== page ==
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What is a Will Reading?

A Will reading is actually a fictional concept devised by writers in books and movies to give dramatic effect to what happens after the momentous death of a character and to set the scene for the carnage that will follow when inevitably someone is unhappy with the provisions contained in the will

There is legally no required that a will must be read to the executors and intended beneficiaries.

Is there a Will?

The first important thing to ascertain is whether there is in fact a will. If a will has been prepared by a solicitor then the original or a copy will be retained by them.

You can also check the National Will database to see if this has been registered although it is unfortunately not compulsory to do so.

It is advisable for the will maker to inform and provide a copy to any appointed executors.

Who is entitled to see the Will?

An executor is a person appointed by the will maker to administer their estate following their death, do they are the ones entitled to ‘read’ the will.

However, if required, once a Grant of Probate has been obtained, the will becomes a public document and anyone can request a copy from the Probate Registry on payment of a fee.

Whether a Grant of Probate is required or not will depend on the size of the estate and how assets in the estate are held (jointly or in trust outside the estate).

Prior to the Grant of Probate, a beneficiary (or potential excluded beneficiary) could make a request for a copy of the will as part of a Lark v Nugus request.

We discuss the use of Lark v Nugus requests in our blog here.

What needs to be done with a Will?

An executor will have fiduciary duties to administer the estate properly and that includes informing the relevant beneficiaries of any entitlement under the will

They will need to collect in the estate assets and pay any liabilities and inheritance tax before making distribution to the beneficiaries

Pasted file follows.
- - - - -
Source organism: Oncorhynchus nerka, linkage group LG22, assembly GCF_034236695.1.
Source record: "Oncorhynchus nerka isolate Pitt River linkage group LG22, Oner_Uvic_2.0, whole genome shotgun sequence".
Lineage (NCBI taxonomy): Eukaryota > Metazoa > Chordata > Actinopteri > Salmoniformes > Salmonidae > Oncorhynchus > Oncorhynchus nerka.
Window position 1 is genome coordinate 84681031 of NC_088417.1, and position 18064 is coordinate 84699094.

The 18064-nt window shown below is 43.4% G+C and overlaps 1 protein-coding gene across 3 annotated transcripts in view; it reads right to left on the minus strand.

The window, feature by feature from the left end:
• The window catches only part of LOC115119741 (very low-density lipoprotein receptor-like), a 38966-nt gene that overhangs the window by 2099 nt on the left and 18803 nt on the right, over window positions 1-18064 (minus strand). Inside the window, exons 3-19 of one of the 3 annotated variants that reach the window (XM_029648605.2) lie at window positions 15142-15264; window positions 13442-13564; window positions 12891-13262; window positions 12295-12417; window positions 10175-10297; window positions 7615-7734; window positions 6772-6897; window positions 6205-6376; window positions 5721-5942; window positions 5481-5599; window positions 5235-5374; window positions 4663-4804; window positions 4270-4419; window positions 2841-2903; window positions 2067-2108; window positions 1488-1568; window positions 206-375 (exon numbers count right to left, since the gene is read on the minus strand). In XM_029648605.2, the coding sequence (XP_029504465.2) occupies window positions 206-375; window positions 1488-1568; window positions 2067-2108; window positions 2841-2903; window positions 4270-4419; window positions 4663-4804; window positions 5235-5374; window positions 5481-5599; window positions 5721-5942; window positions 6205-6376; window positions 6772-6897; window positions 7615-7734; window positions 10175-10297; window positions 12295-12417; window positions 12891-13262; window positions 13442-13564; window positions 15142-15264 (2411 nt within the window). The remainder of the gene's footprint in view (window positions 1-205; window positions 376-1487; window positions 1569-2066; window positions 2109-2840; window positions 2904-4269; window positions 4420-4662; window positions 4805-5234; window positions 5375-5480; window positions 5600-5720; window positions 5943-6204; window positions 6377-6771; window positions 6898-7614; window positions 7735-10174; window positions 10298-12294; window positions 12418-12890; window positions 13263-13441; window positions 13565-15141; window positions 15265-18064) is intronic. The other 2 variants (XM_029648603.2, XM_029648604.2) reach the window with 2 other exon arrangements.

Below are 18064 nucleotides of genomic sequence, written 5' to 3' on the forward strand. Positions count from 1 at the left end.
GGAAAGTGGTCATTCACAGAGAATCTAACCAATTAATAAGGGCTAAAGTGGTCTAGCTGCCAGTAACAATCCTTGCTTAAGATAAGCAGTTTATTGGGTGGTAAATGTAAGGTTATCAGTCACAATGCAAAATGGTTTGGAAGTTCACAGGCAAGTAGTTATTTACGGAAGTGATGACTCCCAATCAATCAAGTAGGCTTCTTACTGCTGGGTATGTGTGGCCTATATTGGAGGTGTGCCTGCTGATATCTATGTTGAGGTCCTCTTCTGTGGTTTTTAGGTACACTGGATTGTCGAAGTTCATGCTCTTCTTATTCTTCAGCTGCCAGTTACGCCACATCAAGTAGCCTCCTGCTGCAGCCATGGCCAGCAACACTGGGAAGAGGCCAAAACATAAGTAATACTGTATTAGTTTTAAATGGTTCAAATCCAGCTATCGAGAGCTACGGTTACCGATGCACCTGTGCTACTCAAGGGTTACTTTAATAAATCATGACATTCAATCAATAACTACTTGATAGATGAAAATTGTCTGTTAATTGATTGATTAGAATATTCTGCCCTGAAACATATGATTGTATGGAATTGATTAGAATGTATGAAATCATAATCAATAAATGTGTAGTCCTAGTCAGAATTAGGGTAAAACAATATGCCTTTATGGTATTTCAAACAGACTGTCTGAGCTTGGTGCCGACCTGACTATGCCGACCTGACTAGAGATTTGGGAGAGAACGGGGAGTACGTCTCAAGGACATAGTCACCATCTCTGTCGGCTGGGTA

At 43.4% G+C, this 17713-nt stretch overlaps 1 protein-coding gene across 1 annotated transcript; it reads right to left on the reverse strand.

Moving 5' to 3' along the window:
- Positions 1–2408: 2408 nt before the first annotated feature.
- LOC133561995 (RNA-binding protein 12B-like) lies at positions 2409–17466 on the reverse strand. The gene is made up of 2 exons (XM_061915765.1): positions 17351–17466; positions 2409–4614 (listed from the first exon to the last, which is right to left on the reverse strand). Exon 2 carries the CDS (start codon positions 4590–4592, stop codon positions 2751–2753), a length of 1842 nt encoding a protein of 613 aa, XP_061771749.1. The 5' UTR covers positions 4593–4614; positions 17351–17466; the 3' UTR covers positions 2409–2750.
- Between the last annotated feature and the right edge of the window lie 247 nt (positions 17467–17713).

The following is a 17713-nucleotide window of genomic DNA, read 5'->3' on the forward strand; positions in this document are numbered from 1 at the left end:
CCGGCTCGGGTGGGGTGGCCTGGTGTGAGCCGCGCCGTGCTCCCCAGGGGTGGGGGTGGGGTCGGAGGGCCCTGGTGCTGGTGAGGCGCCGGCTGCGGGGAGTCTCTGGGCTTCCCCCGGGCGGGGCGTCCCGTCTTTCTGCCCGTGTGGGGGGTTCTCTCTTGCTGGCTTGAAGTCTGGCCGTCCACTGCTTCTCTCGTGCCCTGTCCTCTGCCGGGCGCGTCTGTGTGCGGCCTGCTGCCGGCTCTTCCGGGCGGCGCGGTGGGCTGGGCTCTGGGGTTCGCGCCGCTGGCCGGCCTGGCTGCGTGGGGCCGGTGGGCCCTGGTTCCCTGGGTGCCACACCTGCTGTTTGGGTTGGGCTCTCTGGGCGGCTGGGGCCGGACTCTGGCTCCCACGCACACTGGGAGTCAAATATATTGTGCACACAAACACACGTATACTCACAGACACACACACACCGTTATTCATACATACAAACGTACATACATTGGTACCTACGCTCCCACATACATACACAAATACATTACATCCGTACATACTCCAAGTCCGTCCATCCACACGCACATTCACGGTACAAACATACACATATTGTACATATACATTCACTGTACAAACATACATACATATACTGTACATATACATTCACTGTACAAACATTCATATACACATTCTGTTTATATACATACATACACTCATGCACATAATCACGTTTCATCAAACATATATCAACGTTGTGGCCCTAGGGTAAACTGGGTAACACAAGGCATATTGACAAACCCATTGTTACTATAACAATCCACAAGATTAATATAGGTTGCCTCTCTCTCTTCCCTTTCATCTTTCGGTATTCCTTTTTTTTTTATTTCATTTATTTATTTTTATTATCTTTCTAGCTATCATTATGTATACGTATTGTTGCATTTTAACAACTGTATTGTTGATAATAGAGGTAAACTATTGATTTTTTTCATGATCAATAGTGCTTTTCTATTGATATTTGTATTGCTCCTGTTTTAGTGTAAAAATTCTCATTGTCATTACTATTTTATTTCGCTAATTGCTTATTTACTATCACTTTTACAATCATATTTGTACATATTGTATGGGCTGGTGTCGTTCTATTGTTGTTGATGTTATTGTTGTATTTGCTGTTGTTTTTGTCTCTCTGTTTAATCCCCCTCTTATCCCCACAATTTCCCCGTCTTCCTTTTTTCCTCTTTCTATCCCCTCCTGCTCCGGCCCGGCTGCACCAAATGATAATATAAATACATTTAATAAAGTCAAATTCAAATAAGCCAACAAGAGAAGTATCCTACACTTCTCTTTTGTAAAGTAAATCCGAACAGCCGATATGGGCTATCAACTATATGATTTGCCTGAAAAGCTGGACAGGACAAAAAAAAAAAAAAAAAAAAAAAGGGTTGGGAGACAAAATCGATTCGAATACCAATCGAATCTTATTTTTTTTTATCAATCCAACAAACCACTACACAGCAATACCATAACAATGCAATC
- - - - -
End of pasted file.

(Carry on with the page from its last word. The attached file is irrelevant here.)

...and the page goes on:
Sometimes a will provides for trusts to be set up to administer estate assets and the executor is normally also appointed the trustee of those funds – for example if there are minor children to cater for

If an executor is no longer able to perform their duties then they may wish to renounce their role although this can only happen if there has been no intermeddling of the estate. Alternative, power can be reserved to an executor (and if there is more than one) who does not wish to actively assert their right or take part in the administration of the estate.

What if you don’t agree with the Will?

A will can be challenged for specific reasons including:

  • Incorrectly drafted or executed/witnessed
  • Undue Influence
  • Lack of mental capacity
  • Forgery and fraud

If inadequate or no provision has been made in a will, a person in a specified class category of claimants, could also bring an inheritance act claim against the estate.

If in doubt please seek appropriate legal advice at the earliest opportunity as there may be relevant deadlines to bring any such claims.

Making a Will

We cannot emphasis enough the importance of making a proper will through a solicitor to avoid the dramas which can ensue and are the material movies are made of when families get torn apart by costly and lengthy litigation fighting over estates.

The best thing you can do for a loved one is to ensure they are protected and provided for especially after your demise.

If you disagree with a Will and would like to raise a legal dispute regarding the Will contact our dispute resolution experts on 0330 822 3451 or request a call back online.

Further Reading